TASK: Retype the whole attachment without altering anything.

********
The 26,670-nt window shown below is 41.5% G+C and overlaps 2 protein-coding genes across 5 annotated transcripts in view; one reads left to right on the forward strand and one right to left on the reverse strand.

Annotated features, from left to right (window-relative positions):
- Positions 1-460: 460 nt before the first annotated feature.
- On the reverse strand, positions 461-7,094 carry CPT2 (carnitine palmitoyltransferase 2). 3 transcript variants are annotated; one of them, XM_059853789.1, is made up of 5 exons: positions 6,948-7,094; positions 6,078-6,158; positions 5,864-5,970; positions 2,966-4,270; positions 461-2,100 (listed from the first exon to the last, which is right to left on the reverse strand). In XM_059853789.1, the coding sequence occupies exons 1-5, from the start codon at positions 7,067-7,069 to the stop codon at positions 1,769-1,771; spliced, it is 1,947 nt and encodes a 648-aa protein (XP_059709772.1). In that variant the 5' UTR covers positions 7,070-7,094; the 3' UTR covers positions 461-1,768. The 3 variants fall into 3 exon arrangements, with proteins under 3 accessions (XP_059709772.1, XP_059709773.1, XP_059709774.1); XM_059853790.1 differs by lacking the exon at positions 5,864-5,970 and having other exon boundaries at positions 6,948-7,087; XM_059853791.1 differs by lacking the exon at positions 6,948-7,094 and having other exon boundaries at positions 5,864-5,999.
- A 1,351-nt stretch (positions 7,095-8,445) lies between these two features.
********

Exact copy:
The 26,670-nt window shown below is 41.5% G+C and overlaps 2 protein-coding genes across 5 annotated transcripts in view; one reads left to right on the forward strand and one right to left on the reverse strand.

Annotated features, from left to right (window-relative positions):
- Positions 1-460: 460 nt before the first annotated feature.
- On the reverse strand, positions 461-7,094 carry CPT2 (carnitine palmitoyltransferase 2). 3 transcript variants are annotated; one of them, XM_059853789.1, is made up of 5 exons: positions 6,948-7,094; positions 6,078-6,158; positions 5,864-5,970; positions 2,966-4,270; positions 461-2,100 (listed from the first exon to the last, which is right to left on the reverse strand). In XM_059853789.1, the coding sequence occupies exons 1-5, from the start codon at positions 7,067-7,069 to the stop codon at positions 1,769-1,771; spliced, it is 1,947 nt and encodes a 648-aa protein (XP_059709772.1). In that variant the 5' UTR covers positions 7,070-7,094; the 3' UTR covers positions 461-1,768. The 3 variants fall into 3 exon arrangements, with proteins under 3 accessions (XP_059709772.1, XP_059709773.1, XP_059709774.1); XM_059853790.1 differs by lacking the exon at positions 5,864-5,970 and having other exon boundaries at positions 6,948-7,087; XM_059853791.1 differs by lacking the exon at positions 6,948-7,094 and having other exon boundaries at positions 5,864-5,999.
- A 1,351-nt stretch (positions 7,095-8,445) lies between these two features.